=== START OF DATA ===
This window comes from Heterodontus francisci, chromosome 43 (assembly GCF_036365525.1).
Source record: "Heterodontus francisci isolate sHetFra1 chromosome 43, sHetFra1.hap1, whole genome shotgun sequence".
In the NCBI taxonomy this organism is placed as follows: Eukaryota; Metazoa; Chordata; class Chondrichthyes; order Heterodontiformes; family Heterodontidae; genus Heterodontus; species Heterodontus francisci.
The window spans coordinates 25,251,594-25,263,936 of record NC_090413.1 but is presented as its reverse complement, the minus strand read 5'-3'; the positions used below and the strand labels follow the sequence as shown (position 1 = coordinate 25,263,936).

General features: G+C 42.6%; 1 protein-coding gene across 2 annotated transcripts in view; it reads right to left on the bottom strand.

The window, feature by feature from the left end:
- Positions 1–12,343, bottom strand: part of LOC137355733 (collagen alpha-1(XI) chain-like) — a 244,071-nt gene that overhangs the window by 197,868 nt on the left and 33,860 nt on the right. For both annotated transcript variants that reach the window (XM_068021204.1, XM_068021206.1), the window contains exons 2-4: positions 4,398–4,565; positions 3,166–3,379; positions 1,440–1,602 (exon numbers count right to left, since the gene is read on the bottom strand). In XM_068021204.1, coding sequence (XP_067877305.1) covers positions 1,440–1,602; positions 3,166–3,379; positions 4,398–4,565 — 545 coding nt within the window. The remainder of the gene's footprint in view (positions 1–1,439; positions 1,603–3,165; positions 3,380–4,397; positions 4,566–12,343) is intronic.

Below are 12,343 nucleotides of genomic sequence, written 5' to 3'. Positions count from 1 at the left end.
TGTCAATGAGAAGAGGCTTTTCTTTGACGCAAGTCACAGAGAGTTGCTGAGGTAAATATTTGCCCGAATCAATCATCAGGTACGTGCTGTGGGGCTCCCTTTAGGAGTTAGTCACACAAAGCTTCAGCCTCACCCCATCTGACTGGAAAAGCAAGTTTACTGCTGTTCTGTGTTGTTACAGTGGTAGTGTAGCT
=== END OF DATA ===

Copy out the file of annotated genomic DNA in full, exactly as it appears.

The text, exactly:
This window comes from Heterodontus francisci, chromosome 43 (assembly GCF_036365525.1).
Source record: "Heterodontus francisci isolate sHetFra1 chromosome 43, sHetFra1.hap1, whole genome shotgun sequence".
In the NCBI taxonomy this organism is placed as follows: Eukaryota; Metazoa; Chordata; class Chondrichthyes; order Heterodontiformes; family Heterodontidae; genus Heterodontus; species Heterodontus francisci.
The window spans coordinates 25,251,594-25,263,936 of record NC_090413.1 but is presented as its reverse complement, the minus strand read 5'-3'; the positions used below and the strand labels follow the sequence as shown (position 1 = coordinate 25,263,936).

General features: G+C 42.6%; 1 protein-coding gene across 2 annotated transcripts in view; it reads right to left on the bottom strand.

The window, feature by feature from the left end:
- Positions 1–12,343, bottom strand: part of LOC137355733 (collagen alpha-1(XI) chain-like) — a 244,071-nt gene that overhangs the window by 197,868 nt on the left and 33,860 nt on the right. For both annotated transcript variants that reach the window (XM_068021204.1, XM_068021206.1), the window contains exons 2-4: positions 4,398–4,565; positions 3,166–3,379; positions 1,440–1,602 (exon numbers count right to left, since the gene is read on the bottom strand). In XM_068021204.1, coding sequence (XP_067877305.1) covers positions 1,440–1,602; positions 3,166–3,379; positions 4,398–4,565 — 545 coding nt within the window. The remainder of the gene's footprint in view (positions 1–1,439; positions 1,603–3,165; positions 3,380–4,397; positions 4,566–12,343) is intronic.

Below are 12,343 nucleotides of genomic sequence, written 5' to 3'. Positions count from 1 at the left end.
TGTCAATGAGAAGAGGCTTTTCTTTGACGCAAGTCACAGAGAGTTGCTGAGGTAAATATTTGCCCGAATCAATCATCAGGTACGTGCTGTGGGGCTCCCTTTAGGAGTTAGTCACACAAAGCTTCAGCCTCACCCCATCTGACTGGAAAAGCAAGTTTACTGCTGTTCTGTGTTGTTACAGTGGTAGTGTAGCT